Returning to the Source: Black Teachers Centering Justice with Black Students in Chicago Public Schools

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In 1996, Dr. Timuel D. Black collected and archived 36 oral histories with alumni and current students and staff from DuSable and Phillips high schools, Chicago’s first two all-Black high schools. Several of those interviews were with alumni who returned to their alma mater as teachers. In this study, I drew on analyses of the interview transcripts collected by Dr. Black and other primary source data to piece together narratives detailing the socio-political forces that influenced the educational praxes of three Black teachers at DuSable and Phillips High Schools. As the findings of the study detail, each of the teachers developed socio-political consciousness prior to entering the teaching profession and during their professional careers. Their relationships to the moments and movements that shaped Black life in Chicago and elsewhere influenced the pedagogical and curricular conditions they attempted to create in their classrooms. As a result of their socio-political analyses each teacher in this study constructed educational spaces in their schools for Black students to reimagine and actualize more just futures. By understanding the consciousness of Black teachers of the past—returning to the source—contemporary Black teachers may be better equipped to navigate the complexities of their roles in schools today.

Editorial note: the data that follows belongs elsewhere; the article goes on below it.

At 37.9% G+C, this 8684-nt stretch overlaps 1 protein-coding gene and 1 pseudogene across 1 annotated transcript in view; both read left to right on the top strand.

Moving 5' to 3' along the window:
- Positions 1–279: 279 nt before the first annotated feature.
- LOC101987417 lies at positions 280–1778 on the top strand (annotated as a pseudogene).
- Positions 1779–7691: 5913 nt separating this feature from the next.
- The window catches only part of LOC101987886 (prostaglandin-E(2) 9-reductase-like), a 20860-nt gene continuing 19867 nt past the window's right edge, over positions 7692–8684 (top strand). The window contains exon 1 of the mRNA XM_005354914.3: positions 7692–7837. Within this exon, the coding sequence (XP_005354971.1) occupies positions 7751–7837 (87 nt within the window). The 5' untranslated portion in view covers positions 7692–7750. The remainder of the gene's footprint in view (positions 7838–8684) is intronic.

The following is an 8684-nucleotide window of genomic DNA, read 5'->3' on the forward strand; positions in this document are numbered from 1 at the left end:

Original languageEnglish (US)
JournalUrban Review
StateAccepted/In press - 2023


  • Black education
  • Critical Studyin’
  • Heritage Knowledge
  • Justice-centered praxis
  • Socio-political consciousness

ASJC Scopus subject areas

  • Education
  • Sociology and Political Science


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